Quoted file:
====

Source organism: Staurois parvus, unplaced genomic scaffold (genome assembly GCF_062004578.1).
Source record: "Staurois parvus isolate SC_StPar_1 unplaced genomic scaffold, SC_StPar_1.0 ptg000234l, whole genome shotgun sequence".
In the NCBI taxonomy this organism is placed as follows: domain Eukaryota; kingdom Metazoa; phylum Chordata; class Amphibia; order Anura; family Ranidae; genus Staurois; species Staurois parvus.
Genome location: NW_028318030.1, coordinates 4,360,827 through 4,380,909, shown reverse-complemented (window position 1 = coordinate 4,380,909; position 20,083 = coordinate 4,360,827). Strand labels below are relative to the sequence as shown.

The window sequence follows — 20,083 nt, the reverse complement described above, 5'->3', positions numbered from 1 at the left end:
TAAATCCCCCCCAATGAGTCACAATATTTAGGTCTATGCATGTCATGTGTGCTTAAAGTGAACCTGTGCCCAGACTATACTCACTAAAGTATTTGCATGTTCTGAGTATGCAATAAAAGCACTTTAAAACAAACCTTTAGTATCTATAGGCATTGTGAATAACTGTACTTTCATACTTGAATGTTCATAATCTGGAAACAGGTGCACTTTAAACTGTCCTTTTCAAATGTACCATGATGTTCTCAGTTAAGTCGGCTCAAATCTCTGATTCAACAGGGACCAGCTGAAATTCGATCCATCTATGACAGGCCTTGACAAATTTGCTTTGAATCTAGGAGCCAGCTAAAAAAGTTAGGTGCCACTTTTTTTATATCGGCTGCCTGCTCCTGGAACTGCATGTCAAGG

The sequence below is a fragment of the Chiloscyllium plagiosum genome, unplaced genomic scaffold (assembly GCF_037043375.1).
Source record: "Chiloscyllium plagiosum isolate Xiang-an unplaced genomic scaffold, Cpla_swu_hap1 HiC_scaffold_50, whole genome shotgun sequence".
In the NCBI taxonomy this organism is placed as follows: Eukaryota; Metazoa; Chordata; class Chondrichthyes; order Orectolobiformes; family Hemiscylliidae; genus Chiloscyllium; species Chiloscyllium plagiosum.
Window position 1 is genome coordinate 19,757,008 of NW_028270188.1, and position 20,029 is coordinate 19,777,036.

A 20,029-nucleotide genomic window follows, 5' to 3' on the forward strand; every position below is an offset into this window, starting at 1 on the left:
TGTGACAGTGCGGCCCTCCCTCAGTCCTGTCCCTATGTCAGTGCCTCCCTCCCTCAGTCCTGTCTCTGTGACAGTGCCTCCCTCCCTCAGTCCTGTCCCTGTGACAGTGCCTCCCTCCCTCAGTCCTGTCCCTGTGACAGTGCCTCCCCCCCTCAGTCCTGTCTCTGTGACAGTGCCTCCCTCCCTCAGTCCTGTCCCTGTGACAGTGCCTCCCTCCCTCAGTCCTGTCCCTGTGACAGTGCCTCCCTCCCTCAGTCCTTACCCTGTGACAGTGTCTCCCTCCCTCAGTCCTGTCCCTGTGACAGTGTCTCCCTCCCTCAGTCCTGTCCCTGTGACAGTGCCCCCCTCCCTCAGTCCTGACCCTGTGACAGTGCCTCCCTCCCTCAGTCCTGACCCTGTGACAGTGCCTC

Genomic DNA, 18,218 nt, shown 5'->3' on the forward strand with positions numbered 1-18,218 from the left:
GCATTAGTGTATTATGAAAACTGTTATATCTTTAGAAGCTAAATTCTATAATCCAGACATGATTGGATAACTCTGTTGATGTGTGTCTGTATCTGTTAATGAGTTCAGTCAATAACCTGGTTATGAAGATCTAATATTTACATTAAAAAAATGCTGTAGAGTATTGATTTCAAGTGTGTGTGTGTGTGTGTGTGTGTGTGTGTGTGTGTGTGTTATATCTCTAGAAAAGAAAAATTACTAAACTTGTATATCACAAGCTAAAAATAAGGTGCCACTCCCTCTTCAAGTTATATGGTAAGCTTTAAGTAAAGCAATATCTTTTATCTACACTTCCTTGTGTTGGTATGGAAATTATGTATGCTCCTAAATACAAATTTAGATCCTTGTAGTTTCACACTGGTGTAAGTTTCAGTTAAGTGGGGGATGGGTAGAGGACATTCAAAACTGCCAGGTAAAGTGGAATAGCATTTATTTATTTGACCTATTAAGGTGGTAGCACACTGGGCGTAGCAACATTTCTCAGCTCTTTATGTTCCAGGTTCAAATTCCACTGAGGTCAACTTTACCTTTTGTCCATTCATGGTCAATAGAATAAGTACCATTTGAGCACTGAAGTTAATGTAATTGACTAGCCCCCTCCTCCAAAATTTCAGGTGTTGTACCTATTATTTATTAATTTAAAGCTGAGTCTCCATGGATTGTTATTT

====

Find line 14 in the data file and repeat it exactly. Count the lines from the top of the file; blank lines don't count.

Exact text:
GCATTAGTGTATTATGAAAACTGTTATATCTTTAGAAGCTAAATTCTATAATCCAGACATGATTGGATAACTCTGTTGATGTGTGTCTGTATCTGTTAATGAGTTCAGTCAATAACCTGGTTATGAAGATCTAATATTTACATTAAAAAAATGCTGTAGAGTATTGATTTCAAGTGTGTGTGTGTGTGTGTGTGTGTGTGTGTGTGTGTGTGTTATATCTCTAGAAAAGAAAAATTACTAAACTTGTATATCACAAGCTAAAAATAAGGTGCCACTCCCTCTTCAAGTTATATGGTAAGCTTTAAGTAAAGCAATATCTTTTATCTACACTTCCTTGTGTTGGTATGGAAATTATGTATGCTCCTAAATACAAATTTAGATCCTTGTAGTTTCACACTGGTGTAAGTTTCAGTTAAGTGGGGGATGGGTAGAGGACATTCAAAACTGCCAGGTAAAGTGGAATAGCATTTATTTATTTGACCTATTAAGGTGGTAGCACACTGGGCGTAGCAACATTTCTCAGCTCTTTATGTTCCAGGTTCAAATTCCACTGAGGTCAACTTTACCTTTTGTCCATTCATGGTCAATAGAATAAGTACCATTTGAGCACTGAAGTTAATGTAATTGACTAGCCCCCTCCTCCAAAATTTCAGGTGTTGTACCTATTATTTATTAATTTAAAGCTGAGTCTCCATGGATTGTTATTT